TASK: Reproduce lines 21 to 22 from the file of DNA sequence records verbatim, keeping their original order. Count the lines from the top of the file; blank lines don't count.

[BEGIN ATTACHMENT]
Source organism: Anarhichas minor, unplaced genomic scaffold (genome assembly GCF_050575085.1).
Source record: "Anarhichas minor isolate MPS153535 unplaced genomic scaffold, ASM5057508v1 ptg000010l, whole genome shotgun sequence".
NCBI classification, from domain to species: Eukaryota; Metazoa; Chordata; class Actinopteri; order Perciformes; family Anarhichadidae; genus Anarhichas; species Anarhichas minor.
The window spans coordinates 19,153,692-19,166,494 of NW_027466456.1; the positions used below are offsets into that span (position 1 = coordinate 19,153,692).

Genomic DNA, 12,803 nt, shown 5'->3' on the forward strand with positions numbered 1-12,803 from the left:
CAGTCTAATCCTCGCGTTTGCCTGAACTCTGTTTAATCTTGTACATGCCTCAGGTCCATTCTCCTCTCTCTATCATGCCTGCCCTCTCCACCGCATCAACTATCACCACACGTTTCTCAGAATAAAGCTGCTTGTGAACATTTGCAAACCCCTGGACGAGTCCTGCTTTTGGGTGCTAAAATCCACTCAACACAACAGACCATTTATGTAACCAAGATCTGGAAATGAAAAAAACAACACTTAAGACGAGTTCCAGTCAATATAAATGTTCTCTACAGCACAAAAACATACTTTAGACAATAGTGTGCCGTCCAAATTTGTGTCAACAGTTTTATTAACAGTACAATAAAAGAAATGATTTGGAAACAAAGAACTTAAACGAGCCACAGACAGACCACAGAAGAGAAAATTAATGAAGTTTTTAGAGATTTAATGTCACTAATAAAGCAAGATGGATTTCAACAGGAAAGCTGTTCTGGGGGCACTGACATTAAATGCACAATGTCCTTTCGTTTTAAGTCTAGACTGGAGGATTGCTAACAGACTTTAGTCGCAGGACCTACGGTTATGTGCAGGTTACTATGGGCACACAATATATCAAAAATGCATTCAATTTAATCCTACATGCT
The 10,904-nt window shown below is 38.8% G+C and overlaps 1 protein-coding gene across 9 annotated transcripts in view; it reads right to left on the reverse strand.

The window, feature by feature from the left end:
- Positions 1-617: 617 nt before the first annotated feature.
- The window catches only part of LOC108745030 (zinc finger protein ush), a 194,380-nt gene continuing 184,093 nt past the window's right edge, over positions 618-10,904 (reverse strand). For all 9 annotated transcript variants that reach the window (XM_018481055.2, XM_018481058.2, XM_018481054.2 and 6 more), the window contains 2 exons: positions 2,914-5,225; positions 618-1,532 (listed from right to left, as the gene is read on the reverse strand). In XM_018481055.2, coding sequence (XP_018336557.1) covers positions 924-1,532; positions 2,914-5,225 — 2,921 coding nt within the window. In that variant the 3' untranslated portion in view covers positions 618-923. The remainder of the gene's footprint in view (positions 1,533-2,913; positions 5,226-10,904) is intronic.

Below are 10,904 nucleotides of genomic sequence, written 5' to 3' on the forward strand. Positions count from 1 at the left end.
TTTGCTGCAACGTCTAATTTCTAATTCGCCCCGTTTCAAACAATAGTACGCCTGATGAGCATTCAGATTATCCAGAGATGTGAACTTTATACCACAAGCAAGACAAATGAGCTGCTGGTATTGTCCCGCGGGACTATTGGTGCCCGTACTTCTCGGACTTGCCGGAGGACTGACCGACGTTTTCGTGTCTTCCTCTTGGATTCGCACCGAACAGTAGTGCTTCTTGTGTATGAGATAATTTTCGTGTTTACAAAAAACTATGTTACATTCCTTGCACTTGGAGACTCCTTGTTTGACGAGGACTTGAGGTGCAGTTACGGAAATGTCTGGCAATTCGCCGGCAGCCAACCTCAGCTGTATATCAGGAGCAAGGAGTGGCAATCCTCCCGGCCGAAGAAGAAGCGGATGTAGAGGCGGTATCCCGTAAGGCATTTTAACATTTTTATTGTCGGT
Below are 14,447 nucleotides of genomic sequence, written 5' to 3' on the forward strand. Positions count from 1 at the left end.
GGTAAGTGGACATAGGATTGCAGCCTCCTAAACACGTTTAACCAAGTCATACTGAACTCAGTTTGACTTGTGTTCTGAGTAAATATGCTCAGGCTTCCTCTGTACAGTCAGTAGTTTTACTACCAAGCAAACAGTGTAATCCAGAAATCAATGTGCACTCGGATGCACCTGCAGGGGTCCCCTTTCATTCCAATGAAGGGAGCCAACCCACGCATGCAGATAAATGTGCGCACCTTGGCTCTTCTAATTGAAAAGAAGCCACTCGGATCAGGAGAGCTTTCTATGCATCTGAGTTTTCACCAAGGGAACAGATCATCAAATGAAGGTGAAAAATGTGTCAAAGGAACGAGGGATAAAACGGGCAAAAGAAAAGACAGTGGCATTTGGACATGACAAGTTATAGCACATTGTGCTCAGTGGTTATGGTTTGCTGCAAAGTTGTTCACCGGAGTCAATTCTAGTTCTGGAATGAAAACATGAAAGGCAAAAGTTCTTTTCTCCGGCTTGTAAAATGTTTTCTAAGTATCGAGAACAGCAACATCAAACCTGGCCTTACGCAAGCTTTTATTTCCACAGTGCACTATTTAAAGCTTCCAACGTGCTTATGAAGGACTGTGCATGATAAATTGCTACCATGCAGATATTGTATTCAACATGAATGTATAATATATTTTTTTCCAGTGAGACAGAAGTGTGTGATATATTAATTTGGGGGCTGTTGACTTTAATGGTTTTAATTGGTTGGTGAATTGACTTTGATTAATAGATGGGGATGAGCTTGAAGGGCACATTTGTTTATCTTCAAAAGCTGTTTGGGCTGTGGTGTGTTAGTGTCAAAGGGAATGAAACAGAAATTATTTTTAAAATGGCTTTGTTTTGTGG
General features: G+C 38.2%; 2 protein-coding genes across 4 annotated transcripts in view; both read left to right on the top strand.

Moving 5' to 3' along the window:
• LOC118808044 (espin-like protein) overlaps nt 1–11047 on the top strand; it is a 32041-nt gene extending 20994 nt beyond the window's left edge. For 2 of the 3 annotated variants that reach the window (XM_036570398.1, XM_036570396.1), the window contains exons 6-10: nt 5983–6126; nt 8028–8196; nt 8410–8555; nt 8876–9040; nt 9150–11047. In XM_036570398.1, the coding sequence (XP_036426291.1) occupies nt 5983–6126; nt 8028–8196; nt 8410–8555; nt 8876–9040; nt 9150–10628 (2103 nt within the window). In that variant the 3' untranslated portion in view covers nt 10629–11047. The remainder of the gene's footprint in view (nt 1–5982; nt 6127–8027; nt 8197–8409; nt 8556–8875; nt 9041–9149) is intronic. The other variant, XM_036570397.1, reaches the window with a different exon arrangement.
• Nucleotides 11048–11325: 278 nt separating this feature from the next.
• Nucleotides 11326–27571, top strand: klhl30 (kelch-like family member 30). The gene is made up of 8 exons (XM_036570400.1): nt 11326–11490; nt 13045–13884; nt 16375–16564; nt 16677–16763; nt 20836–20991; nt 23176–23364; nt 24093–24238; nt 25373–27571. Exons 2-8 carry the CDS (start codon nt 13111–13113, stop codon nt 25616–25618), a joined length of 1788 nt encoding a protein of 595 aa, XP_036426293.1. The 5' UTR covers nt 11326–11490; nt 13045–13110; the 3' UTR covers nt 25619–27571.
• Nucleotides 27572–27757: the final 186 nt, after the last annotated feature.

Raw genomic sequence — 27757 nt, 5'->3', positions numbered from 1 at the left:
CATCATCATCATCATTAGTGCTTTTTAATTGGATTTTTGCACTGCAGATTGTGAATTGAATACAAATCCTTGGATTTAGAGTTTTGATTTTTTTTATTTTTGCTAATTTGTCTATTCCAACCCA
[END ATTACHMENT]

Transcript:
Raw genomic sequence — 27757 nt, 5'->3', positions numbered from 1 at the left:
CATCATCATCATCATTAGTGCTTTTTAATTGGATTTTTGCACTGCAGATTGTGAATTGAATACAAATCCTTGGATTTAGAGTTTTGATTTTTTTTATTTTTGCTAATTTGTCTATTCCAACCCA